Many games fall into development hell, but few are able to ascend from its boiling depths. Even fewer manage to be a competent product, with the likes of Duke Nukem Forever changing hands so many times we weren’t even sure who polished that turd. Some go on to make it, as Kingdom Hearts III finally saw the light of day even though it wasn’t a perfect experience (our review here), but most tend to be sequestered to adages of what could have been. I’m not sure Psychonauts 2 falls into the category of being in development hell, but it certainly has been a long time coming to this grand revisit.
I’ve been super excited for this game to finally release ever since completing the original way back when. I wasn’t a day one player mind you, but I certainly fell in love with Raz and company as they went on their zany adventure back in 2005. It’s been nearly six years since the initial announcement of the sequel, and between that all kinds of different things have happened, including Fig (think Kickstarter) funding, the VR tie-in Rhombus of Ruin, and a Microsoft acquisition of Double Fine. It’s been something to finally have Psychonauts 2 in my hands, and it feels like a figment of my imagination blending with the production values of today.
So, let’s start with this statement: you’re going to be hard pressed to tell me Xbox Game Studios has released anything more unique than Psychonauts 2. It’s not that they don’t have an incredibly diverse group, and it also doesn’t take away from the efforts to branch out through Game Pass (Spiritfarer comes to mind), but it’s more due to the talented group at Double Fine that has always made games that exist outside the box. These are the same people that made Costume Quest AND Brutal Legend, and that is an amazing thing.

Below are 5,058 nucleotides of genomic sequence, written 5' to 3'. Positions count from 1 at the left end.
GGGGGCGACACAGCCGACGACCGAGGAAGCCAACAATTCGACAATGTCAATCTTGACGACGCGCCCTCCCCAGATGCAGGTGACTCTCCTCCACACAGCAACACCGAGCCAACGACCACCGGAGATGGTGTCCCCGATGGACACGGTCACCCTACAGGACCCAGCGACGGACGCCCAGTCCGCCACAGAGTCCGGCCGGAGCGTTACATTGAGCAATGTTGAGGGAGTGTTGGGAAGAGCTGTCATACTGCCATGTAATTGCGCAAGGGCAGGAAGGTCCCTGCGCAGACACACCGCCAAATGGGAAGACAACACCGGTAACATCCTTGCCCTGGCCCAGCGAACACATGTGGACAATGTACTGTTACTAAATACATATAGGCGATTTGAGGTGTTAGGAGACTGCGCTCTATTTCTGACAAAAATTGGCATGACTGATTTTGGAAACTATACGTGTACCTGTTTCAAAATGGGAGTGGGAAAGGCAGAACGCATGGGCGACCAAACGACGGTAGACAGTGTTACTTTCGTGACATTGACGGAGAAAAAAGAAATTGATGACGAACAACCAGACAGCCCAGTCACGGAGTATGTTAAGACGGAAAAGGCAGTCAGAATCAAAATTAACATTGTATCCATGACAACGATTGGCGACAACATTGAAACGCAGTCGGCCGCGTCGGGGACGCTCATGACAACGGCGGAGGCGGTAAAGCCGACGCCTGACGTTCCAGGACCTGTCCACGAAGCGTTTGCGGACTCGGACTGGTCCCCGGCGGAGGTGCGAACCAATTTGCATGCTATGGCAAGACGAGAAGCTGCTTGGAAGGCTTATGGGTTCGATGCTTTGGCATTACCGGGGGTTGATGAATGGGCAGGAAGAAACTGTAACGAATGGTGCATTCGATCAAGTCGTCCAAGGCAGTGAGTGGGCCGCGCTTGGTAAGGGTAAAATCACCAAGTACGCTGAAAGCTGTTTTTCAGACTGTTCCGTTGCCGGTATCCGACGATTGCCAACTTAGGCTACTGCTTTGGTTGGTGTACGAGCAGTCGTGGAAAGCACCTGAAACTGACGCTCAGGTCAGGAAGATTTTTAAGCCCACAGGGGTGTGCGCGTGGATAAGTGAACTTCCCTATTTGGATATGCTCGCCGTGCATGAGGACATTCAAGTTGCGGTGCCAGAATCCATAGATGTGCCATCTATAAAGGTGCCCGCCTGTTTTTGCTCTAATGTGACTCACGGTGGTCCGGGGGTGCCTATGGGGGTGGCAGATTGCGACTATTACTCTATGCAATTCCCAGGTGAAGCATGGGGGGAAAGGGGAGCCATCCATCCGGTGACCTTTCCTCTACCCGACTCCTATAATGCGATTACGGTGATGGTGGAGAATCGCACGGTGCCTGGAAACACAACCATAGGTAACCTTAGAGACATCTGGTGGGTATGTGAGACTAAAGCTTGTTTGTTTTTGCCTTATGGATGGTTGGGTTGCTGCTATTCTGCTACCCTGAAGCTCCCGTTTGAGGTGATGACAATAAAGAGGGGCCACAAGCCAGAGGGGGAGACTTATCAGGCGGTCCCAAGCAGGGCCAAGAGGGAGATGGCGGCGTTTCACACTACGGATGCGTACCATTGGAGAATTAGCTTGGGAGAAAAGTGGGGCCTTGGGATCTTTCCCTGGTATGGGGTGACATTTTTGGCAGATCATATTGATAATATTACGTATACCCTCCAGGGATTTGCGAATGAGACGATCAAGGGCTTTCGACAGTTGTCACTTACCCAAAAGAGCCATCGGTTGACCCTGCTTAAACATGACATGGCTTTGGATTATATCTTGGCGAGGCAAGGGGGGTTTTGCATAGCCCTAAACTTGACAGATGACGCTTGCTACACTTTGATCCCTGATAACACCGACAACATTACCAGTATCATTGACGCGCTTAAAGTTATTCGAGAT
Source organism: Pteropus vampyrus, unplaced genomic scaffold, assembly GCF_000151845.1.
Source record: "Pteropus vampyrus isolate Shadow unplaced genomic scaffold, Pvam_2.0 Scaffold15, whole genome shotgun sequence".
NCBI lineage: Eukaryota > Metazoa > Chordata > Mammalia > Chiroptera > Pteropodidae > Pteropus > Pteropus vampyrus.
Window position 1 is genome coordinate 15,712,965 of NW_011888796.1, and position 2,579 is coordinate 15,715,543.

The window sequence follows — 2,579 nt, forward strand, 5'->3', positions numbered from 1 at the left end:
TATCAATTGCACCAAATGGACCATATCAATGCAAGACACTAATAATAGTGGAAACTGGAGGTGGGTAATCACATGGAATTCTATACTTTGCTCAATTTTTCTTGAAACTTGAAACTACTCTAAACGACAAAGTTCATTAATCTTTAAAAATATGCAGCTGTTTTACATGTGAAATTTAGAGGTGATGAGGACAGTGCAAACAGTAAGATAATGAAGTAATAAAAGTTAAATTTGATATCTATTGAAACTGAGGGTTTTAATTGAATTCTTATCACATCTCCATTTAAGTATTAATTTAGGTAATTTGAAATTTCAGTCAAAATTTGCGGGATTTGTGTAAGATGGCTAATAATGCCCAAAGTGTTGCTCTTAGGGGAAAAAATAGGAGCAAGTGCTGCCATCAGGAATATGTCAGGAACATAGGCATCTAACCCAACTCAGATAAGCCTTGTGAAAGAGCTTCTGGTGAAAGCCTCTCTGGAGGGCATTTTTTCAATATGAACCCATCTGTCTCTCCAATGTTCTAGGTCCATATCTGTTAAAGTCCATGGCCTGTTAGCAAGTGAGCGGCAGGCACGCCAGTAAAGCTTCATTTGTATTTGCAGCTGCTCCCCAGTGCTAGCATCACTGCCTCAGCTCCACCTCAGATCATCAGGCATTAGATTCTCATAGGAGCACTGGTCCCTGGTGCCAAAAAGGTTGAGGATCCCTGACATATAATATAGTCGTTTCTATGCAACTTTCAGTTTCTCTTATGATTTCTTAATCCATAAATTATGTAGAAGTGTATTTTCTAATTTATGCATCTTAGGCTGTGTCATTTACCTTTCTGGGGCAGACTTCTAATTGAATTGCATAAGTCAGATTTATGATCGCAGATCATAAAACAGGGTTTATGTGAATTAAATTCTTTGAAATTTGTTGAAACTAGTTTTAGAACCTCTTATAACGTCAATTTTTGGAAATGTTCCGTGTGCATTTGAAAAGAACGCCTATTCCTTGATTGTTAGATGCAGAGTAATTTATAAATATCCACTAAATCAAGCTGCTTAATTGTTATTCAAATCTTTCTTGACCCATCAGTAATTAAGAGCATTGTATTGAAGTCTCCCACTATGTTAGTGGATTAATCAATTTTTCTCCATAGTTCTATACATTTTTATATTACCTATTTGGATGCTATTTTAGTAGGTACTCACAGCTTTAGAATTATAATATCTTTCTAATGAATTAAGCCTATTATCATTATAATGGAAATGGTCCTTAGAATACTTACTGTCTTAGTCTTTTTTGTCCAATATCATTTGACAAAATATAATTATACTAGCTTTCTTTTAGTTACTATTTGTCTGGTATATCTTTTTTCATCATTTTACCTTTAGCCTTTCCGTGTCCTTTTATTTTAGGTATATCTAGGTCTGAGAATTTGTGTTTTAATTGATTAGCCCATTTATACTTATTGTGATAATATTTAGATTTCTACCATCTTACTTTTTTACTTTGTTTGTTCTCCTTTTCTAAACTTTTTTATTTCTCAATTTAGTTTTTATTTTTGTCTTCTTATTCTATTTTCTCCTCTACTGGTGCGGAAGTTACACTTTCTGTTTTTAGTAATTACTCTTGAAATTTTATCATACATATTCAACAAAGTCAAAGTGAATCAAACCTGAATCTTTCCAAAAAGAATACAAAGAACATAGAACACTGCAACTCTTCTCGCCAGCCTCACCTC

There’s plenty to love about the game, but something I love right from the beginning is the effort to be inclusive to all gamers. This is present not only in just the settings, but in the opening scene as well. Psychonauts 2 opens up with a nice little recap, which in my opinion is necessary given how long it could have been since the last time someone has played it, along with Rhombus of Ruin being a VR title that many haven’t experienced. It wraps everything up in a nice little package, and you’re ready to rock within minutes. As for the settings, the push to help different people with different challenges to play video games has been industrywide, but I can see several things becoming standard from Psychonauts 2. No matter where you stand on the “issue”, the invincibility option makes it so that no matter what obstacle you face, you’re going to be able to play this game at your own pace. There are others here as well, like colorblind filters and the like, but the invincibility toggle stands out to me. Everyone deserves to play video games.
So, if you’ve played the original Psychonauts before, this is going to feel wonderfully familiar to you. Within the first level alone I found so many things pulled right from 2005, the emotional baggage, the figments, the memory vaults, all creating happy nostalgia. Heck, even the scavenger hunt you’re given in the original by Ford Cruller returns by way of another student. There is plenty to do in the game right from the start, and I’m sure there’s plenty to come once you move further in.